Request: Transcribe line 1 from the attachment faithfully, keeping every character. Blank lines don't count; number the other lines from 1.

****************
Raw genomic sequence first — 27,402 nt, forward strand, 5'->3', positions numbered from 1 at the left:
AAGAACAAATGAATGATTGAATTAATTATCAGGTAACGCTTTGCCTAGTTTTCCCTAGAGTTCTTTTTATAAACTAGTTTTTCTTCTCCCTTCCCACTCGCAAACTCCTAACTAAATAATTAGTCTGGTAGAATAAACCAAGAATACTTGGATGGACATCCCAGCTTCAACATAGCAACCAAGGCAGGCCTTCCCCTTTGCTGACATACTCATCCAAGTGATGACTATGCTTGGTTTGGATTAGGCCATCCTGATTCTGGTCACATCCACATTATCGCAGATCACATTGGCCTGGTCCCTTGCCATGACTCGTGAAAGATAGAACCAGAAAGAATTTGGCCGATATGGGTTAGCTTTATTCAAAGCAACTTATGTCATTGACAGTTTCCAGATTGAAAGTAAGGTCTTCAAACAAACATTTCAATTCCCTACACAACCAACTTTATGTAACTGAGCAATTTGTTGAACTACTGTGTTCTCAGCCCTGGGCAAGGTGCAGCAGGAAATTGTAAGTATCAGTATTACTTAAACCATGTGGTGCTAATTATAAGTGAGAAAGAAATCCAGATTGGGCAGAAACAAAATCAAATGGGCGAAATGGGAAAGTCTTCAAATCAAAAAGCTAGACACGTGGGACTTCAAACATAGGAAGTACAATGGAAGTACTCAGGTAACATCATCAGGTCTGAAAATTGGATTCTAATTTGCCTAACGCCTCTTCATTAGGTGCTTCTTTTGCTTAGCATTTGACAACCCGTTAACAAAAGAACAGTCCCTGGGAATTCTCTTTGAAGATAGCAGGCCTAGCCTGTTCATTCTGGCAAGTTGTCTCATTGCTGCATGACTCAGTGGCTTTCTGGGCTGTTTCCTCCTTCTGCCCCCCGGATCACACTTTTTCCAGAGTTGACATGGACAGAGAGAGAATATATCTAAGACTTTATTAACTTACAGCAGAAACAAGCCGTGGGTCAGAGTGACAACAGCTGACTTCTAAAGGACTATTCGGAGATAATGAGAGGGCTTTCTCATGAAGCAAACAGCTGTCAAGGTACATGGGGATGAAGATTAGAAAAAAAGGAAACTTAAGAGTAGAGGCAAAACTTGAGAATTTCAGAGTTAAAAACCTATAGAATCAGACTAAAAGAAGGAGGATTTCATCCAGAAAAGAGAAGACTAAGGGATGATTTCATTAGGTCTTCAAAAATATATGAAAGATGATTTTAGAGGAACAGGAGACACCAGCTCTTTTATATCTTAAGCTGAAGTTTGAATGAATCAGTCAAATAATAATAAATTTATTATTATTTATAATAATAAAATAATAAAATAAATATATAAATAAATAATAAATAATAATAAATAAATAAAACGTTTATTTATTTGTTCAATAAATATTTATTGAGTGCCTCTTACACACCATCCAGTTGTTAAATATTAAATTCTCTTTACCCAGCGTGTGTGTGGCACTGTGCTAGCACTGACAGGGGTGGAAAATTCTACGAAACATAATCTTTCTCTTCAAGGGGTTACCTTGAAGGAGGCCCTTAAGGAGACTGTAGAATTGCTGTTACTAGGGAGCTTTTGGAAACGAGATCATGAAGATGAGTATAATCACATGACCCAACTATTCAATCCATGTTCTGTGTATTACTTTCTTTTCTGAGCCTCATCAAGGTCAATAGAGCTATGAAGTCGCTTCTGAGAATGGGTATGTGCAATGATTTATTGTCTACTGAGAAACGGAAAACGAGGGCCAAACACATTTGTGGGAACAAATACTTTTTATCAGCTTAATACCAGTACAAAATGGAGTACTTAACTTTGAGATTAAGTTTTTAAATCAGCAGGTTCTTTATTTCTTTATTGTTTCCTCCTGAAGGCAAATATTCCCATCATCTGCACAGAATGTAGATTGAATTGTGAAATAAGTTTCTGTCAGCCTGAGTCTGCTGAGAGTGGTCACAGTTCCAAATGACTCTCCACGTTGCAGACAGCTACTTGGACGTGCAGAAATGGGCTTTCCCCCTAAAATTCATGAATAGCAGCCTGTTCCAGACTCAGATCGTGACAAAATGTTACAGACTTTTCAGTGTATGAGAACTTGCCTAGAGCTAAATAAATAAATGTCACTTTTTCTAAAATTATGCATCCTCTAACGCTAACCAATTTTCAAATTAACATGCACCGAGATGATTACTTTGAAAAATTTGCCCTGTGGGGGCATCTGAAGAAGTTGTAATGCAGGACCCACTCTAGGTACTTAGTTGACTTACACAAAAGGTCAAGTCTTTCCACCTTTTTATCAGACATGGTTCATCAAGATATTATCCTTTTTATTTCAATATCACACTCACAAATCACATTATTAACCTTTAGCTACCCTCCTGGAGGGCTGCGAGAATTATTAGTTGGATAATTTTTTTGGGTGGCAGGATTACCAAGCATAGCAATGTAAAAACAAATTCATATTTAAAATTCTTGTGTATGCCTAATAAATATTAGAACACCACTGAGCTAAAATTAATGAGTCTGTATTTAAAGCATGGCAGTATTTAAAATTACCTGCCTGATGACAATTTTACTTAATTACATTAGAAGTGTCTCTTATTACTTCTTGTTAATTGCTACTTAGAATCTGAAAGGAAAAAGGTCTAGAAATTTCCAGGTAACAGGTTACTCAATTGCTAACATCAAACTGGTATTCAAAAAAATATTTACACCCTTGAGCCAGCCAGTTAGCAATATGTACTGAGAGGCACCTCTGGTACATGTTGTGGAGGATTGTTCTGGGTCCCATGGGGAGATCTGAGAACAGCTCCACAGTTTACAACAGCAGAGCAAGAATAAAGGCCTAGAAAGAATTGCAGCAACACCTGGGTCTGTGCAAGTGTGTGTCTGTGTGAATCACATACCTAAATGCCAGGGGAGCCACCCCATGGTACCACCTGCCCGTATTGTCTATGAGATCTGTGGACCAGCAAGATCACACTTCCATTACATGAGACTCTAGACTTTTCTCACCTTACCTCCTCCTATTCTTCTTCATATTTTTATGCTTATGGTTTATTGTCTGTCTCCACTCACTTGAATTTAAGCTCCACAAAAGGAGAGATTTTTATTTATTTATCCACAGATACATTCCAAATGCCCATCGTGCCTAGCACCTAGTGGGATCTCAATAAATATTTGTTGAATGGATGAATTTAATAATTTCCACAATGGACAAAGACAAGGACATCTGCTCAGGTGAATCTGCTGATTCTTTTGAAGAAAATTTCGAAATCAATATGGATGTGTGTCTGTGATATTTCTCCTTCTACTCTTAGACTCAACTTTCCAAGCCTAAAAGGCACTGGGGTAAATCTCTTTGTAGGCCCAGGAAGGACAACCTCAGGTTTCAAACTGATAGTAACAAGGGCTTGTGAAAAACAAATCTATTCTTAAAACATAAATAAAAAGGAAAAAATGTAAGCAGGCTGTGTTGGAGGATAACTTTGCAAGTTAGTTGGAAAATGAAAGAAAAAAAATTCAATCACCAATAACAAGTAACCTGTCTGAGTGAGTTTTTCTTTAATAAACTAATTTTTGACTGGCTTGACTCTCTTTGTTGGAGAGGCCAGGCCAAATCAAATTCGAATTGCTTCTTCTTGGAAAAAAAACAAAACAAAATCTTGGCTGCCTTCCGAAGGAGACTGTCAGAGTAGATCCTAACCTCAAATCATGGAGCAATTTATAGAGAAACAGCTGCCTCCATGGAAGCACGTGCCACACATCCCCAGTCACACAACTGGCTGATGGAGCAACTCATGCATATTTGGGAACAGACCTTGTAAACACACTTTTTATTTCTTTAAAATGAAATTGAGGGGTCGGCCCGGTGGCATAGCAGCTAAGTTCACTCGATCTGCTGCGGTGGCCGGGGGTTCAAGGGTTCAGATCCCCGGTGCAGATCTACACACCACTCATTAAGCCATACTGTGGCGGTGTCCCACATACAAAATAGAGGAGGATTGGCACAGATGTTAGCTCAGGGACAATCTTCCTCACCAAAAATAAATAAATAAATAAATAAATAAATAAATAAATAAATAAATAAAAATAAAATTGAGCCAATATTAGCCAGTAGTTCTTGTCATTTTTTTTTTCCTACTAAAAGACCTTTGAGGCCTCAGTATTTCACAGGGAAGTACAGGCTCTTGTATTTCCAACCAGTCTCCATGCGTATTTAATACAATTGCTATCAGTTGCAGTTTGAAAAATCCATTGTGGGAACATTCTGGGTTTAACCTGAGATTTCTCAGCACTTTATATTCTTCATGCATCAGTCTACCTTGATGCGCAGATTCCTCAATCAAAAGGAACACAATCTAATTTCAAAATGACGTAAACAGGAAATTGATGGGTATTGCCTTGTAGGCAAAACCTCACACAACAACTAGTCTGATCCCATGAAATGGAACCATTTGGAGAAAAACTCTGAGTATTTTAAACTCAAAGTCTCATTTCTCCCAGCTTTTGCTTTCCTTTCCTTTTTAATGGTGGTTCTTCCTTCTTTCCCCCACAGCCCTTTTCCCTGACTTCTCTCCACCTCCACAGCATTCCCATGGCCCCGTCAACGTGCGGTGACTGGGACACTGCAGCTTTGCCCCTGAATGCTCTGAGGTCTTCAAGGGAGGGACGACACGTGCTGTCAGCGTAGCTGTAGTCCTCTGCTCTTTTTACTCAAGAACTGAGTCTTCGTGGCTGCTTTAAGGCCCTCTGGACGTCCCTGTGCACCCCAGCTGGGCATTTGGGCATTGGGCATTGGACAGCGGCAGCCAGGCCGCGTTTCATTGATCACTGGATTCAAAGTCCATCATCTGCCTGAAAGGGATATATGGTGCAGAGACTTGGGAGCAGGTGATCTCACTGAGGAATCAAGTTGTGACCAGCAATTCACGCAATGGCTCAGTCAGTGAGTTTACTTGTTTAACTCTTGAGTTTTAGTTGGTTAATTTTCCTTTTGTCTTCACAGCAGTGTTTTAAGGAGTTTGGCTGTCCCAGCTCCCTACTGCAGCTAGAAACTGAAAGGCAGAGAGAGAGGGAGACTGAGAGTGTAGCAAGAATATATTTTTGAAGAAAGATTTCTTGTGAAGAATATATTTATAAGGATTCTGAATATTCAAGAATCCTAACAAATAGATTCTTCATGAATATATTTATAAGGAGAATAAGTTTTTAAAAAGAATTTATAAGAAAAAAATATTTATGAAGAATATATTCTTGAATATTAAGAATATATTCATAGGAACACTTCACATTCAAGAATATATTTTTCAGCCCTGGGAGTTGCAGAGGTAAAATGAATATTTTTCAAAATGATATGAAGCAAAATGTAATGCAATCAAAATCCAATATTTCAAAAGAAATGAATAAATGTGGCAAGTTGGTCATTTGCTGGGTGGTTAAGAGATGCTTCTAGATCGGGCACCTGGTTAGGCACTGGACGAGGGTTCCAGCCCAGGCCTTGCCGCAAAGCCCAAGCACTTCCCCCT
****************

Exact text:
Raw genomic sequence first — 27,402 nt, forward strand, 5'->3', positions numbered from 1 at the left: